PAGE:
Irrigation-free can therefore be easier or harder. In the East Aegean the conditions are very tough because you have a combination of high temperatures in the summer, it’s very dry and there’s also a lot of wind: it’s like a blow dryer! We carried out a special experiment to find out which plants can survive irrigation-free under these conditions.
Irrigation-free at the moment for us is an experiment, a goal, but it’s not yet a result.

Garden designed by doxiadis+. Photo by Cathy Cunliffe


Garden designed by doxiadis+. Photo by Clive Nichols


 During the last years we have noticed inspiring contemporary gardening projects in Greece (mainly in Corfu island) by Greek landscape architects like you, or English ones, like Jennifer Gay, Alithea Jones, Rachel Waeving (author of the book Gardens in Corfu), Julie Toll… Is there really a significant trend in contemporary gardening in your country? What do the mentioned projects have in common?

Although there is a combined trend towards going more native, you have to take into account that in Corfu there is six times as much rain as in the centre of the Aegean, in other words there is local differentiation that has to be taken into account. Corfu is more “forgiving”, so it allows you to do more things.

Garden designed by doxiadis+. Photo by Clive Nichols

Garden designed by doxiadis+. Photo by Clive Nichols

To close the interview we would like you to tell us your earliest gardening memory, and how did landscaping become your career.

I’ve always been an architect at heart. It was when I attended architectural school in the US that I discovered landscape architecture as a professional field, I had not heard of this when growing up in Greece.
As I grew more in love with it I moved from an architectural approach to a more natural approach.
As to why it happened, I think it was because I grew up in an area where the landscape is significant. The Eastern Mediterranean has a very beautiful landscape; it’s very varied from mountains to islands to almost desert conditions in some places. It’s a landscape that is very charged historically; people have been working these lands for some 7000 years or more.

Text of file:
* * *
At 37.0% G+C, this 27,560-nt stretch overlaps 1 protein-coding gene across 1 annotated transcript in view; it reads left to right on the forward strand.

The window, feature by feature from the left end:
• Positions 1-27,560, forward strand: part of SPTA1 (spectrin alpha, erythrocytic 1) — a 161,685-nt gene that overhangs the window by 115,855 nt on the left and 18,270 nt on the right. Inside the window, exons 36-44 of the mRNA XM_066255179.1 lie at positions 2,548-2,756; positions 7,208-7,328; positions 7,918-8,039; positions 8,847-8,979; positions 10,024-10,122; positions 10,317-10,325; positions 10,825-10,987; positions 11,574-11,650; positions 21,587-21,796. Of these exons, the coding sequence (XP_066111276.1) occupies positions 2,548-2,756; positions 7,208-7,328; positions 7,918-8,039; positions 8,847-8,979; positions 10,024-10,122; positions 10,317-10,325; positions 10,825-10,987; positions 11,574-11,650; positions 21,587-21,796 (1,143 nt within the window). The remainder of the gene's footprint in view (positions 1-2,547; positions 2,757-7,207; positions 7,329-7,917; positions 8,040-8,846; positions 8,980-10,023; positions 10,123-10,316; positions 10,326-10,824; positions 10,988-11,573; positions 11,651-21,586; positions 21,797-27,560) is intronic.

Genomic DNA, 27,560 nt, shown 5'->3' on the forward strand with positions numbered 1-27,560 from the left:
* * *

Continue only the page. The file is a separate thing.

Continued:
Regarding my personal story for the first five years of my life I grew up in the centre of the city, then for the next 10 years I was in the equivalent of suburbia where the pleasure at the weekend would be to go out and play in the garden. 
Greece does not have the same gardening traditional as, for example, feudal France or England In Greece, which is a more traditional society, gardens are a part of agricultural tradition where production is combined with pleasure.  Gardens are about useful plants, and also about the pleasure they provide.
When speaking with my friends we all have the same memories of our grandparents’ garden,, which was almost like a yard, with one tree of each type, indeed like a small oasis. Each plant could supply something for the kitchen!
It’s been a combination therefore of how I grew up, my surroundings and then going to the US.

Garden designed by doxiadis+. Photo by Giannis Kontos